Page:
Mark Field is the MP for the Cities of London and Westminster

It is perhaps with a sense of deserved satisfaction that many of us Conservatives watched the unseemly civil war break out in the Labour Party this summer. After all, we have had plenty of our own moments of public soul-searching in the years that followed Tony Blair’s resounding 1997 victory.

The neurotic (and ultimately unsuccessful) attempts to kill off Jeremy Corbyn’s bid for the Labour leadership highlighted the extent of the uphill battle Labour has to win back support in Scotland, tackle the threat from UKIP (which came a surprisingly strong second in many northern parliamentary seats in May), and appeal once again to Middle England at the same time as uniting its parliamentary party and grassroots.

Nonetheless, as a London Conservative MP, I am a little less sanguine about our chances against the new Opposition leader.

Since 1951 it was unknown for a governing party not also to command a majority of seats in the Capital, but that is precisely what resulted from the 2010 and 2015 General Elections. We may have done a fantastic job in breaching the Liberal Democrat fortresses of South West London in May, but elsewhere we saw Angie Bray, Lee Scott, Mary Macleod and Nick de Bois slide to defeat as Labour increased its tally of London MPs to 45 out of 73 on the back of a 3.5 per cent swing to Ed Miliband’s Party. Today in the Capital we stand nine points behind Labour – in 1992, we were eight points ahead. Yet the national Conservative lead in vote share and outcome for these two General Elections, only 23 years apart, was almost identical.

As London Conservatives well know, Labour’s campaigning machine in the Capital is formidable. But we should not forget either that it was in London that Ed Miliband’s retail offering had most resonance, exploiting as it did growing unease about the city’s wealth divide. It is precisely the message that Jeremy Corbyn – a Central London MP himself – used to great effect in his leadership bid and which motivated a broad coalition of Londoners to support him, particularly young urban and suburban dwellers struggling with high rents, student debt and suppressed wages.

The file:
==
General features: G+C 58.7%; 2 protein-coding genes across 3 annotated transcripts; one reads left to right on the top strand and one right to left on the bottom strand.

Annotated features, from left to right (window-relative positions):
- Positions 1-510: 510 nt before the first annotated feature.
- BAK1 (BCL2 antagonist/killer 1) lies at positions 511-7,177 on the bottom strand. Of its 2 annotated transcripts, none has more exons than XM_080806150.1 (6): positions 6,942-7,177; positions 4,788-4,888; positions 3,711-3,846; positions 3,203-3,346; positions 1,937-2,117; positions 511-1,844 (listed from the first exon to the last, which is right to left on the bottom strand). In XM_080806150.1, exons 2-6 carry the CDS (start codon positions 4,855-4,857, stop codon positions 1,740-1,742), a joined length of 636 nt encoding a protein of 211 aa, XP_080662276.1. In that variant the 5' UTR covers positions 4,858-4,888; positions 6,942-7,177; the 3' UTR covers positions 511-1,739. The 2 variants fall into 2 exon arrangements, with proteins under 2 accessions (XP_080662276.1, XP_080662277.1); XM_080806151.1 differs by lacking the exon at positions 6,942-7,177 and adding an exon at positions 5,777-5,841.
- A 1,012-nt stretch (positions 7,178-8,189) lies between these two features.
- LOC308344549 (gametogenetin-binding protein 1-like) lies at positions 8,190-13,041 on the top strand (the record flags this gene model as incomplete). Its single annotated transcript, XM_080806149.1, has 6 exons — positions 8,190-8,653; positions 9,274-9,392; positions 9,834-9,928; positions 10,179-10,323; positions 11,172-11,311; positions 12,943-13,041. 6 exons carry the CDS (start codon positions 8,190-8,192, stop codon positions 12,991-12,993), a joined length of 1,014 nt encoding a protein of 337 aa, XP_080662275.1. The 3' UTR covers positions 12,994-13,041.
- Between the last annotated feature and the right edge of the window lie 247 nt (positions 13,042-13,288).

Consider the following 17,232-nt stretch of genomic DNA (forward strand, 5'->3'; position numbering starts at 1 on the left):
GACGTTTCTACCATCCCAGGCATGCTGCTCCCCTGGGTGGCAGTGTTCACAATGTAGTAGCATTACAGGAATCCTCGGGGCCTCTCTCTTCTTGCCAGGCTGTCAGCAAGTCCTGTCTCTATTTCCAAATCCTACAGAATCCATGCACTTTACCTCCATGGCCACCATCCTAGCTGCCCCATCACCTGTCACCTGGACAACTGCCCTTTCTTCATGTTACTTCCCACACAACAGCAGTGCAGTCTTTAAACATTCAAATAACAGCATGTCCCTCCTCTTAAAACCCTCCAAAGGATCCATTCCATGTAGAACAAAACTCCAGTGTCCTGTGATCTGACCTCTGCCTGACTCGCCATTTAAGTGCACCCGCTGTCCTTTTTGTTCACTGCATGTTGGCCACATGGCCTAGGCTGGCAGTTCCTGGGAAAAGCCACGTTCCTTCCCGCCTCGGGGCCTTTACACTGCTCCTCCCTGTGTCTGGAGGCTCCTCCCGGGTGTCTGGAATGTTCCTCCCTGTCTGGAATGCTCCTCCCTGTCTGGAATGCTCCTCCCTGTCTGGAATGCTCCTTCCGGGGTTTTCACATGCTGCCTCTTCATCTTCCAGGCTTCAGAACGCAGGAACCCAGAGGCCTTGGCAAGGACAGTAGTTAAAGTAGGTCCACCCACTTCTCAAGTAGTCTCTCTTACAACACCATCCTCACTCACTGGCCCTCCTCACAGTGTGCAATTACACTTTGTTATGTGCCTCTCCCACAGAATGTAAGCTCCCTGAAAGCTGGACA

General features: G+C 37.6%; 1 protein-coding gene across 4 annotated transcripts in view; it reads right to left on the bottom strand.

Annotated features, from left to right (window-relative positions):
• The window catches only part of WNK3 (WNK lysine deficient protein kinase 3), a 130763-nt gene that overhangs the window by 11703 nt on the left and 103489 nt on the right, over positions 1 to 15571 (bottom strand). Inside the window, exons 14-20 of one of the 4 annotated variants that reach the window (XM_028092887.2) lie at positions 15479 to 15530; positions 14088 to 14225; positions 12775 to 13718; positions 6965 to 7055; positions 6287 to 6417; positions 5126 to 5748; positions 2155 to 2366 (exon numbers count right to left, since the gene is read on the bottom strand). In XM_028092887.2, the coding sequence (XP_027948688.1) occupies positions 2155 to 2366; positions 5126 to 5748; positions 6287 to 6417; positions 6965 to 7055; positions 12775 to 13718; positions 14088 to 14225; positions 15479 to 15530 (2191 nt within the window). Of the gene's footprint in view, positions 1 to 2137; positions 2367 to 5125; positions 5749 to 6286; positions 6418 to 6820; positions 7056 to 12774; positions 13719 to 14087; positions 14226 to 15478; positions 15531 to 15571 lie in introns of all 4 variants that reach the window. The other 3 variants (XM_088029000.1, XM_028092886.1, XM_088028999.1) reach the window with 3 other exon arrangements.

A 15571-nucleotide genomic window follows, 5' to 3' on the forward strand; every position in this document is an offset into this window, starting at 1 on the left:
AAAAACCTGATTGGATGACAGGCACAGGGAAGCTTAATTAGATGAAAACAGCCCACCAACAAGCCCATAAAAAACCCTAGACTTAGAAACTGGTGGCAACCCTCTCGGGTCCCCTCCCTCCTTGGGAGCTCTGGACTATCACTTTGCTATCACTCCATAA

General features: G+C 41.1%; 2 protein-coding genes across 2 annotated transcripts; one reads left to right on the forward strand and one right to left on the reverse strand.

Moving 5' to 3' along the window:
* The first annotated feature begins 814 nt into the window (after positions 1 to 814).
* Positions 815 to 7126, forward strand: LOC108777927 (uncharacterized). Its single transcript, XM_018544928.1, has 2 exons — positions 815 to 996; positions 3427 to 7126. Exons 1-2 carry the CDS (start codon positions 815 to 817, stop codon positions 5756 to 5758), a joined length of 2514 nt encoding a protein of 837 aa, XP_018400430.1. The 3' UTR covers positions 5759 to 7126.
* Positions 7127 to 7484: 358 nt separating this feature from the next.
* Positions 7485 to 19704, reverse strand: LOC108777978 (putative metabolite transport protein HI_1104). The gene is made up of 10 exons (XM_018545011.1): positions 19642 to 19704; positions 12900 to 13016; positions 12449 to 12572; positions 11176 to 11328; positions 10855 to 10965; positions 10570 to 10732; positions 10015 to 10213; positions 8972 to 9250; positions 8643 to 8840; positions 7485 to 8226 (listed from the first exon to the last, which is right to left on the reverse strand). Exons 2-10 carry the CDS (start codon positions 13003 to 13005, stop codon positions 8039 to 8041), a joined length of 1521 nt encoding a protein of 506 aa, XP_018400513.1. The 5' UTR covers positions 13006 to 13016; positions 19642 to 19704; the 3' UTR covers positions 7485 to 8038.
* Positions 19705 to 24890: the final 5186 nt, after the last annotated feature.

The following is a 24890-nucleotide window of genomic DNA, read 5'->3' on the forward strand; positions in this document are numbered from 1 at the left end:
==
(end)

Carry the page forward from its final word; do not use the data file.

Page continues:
The central idea underpinning Corbyn’s policy programme – that once the rich have paid their ‘fair share’ then all our debt and deficit problems will be solved – seems faintly ludicrous beyond London, where there are simply not enough well-off voters to fund Labour’s lavish redistribution plans.

Yet in a city that is home to the global super rich, where £25 million mansions accrue the same council tax bill as properties over twenty times less valuable, super cars race down Park Lane and ‘Middle England’ is a dwindling contingent, the proposition appears far less preposterous.

It is London where many feel the rich should not only pay their share but deserve to be penalised for the apparently distortive effects of their vast wealth, particularly when it comes to the property market. Anyone working the doorsteps of the Capital during the campaign will have found that these sentiments extended far beyond socialist voters in Labour’s London heartlands to formerly Tory-voting professionals in the leafier suburbs. It is very difficult to get cut-through with our message of aspiration when a family-sized home is quite literally a pipedream to many, and ownership of a mere studio flat an impossibly distant goal.

Meanwhile in spite of the compelling story we have to tell on employment, the incomes of 22 to 30 year-olds remain almost eight per cent down on 2007, before the financial crash. Today a greater proportion of their salaries and wages is also devoted to living and housing costs. Indeed housing has become such a toxic issue in the Capital that more and more Londoners are beginning to believe that nothing short of a major market intervention is required and open their minds to the kind of radical policy prescriptions that Jeremy Corbyn actively promotes.

In addition, for all its enterprise and trade, London still has a significant number of public sector workers in the civil service and local authorities. With 900,000 jobs axed in the public sector over the course of the last parliament, I was not surprised to meet a number of former public servants who felt that a vote for the Conservatives was directly contrary to their own interests.

It would be wrong to overstate the appeal of Labour in London under Jeremy Corbyn. After all, being a populist does not always make you popular and he still presents an enormous risk in isolating centre-ground voters, regardless of his authentic appeal. However his message undeniably taps into a growing sense of scepticism towards the notion that hard work and talent translate into reward in modern day London.

A focused Conservative government will hopefully spend the next five years addressing bubbling unease in the Capital with a positive offering that involves infrastructure investment (with rapid decisions on Crossrail II and airport expansion), significantly more high quality homes, the entrenchment of our education reforms and, above all, a dynamic economy that continues to offer exciting opportunities to ever more people.

But we must also wake up to the fact that over the past decade, London’s politics have been diverging ever more from the rest of the UK.